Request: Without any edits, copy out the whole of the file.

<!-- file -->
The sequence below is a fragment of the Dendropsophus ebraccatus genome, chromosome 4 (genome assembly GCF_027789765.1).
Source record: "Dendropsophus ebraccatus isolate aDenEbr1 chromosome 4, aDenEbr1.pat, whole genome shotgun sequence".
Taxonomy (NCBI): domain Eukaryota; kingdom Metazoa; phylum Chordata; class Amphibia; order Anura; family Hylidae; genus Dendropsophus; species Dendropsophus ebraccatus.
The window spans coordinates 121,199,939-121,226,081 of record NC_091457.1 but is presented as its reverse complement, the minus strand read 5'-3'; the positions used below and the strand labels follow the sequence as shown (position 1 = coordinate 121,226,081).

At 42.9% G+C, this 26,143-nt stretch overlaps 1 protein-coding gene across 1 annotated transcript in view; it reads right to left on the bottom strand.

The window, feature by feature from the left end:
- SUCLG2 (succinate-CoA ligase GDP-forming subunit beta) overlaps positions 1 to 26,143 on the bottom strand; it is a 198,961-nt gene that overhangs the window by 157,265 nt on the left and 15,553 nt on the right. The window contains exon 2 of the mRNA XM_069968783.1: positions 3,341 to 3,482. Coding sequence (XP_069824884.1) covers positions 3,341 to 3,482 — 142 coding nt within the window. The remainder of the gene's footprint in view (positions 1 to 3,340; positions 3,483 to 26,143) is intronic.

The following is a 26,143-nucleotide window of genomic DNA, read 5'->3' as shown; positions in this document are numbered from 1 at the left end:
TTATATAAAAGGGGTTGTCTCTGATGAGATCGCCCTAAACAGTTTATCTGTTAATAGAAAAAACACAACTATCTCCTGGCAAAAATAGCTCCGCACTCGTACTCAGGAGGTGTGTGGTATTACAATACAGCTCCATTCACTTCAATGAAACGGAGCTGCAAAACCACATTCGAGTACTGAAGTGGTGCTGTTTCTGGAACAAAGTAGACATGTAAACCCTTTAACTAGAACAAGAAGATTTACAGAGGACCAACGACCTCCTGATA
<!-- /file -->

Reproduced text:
The sequence below is a fragment of the Dendropsophus ebraccatus genome, chromosome 4 (genome assembly GCF_027789765.1).
Source record: "Dendropsophus ebraccatus isolate aDenEbr1 chromosome 4, aDenEbr1.pat, whole genome shotgun sequence".
Taxonomy (NCBI): domain Eukaryota; kingdom Metazoa; phylum Chordata; class Amphibia; order Anura; family Hylidae; genus Dendropsophus; species Dendropsophus ebraccatus.
The window spans coordinates 121,199,939-121,226,081 of record NC_091457.1 but is presented as its reverse complement, the minus strand read 5'-3'; the positions used below and the strand labels follow the sequence as shown (position 1 = coordinate 121,226,081).

At 42.9% G+C, this 26,143-nt stretch overlaps 1 protein-coding gene across 1 annotated transcript in view; it reads right to left on the bottom strand.

The window, feature by feature from the left end:
- SUCLG2 (succinate-CoA ligase GDP-forming subunit beta) overlaps positions 1 to 26,143 on the bottom strand; it is a 198,961-nt gene that overhangs the window by 157,265 nt on the left and 15,553 nt on the right. The window contains exon 2 of the mRNA XM_069968783.1: positions 3,341 to 3,482. Coding sequence (XP_069824884.1) covers positions 3,341 to 3,482 — 142 coding nt within the window. The remainder of the gene's footprint in view (positions 1 to 3,340; positions 3,483 to 26,143) is intronic.

The following is a 26,143-nucleotide window of genomic DNA, read 5'->3' as shown; positions in this document are numbered from 1 at the left end:
TTATATAAAAGGGGTTGTCTCTGATGAGATCGCCCTAAACAGTTTATCTGTTAATAGAAAAAACACAACTATCTCCTGGCAAAAATAGCTCCGCACTCGTACTCAGGAGGTGTGTGGTATTACAATACAGCTCCATTCACTTCAATGAAACGGAGCTGCAAAACCACATTCGAGTACTGAAGTGGTGCTGTTTCTGGAACAAAGTAGACATGTAAACCCTTTAACTAGAACAAGAAGATTTACAGAGGACCAACGACCTCCTGATA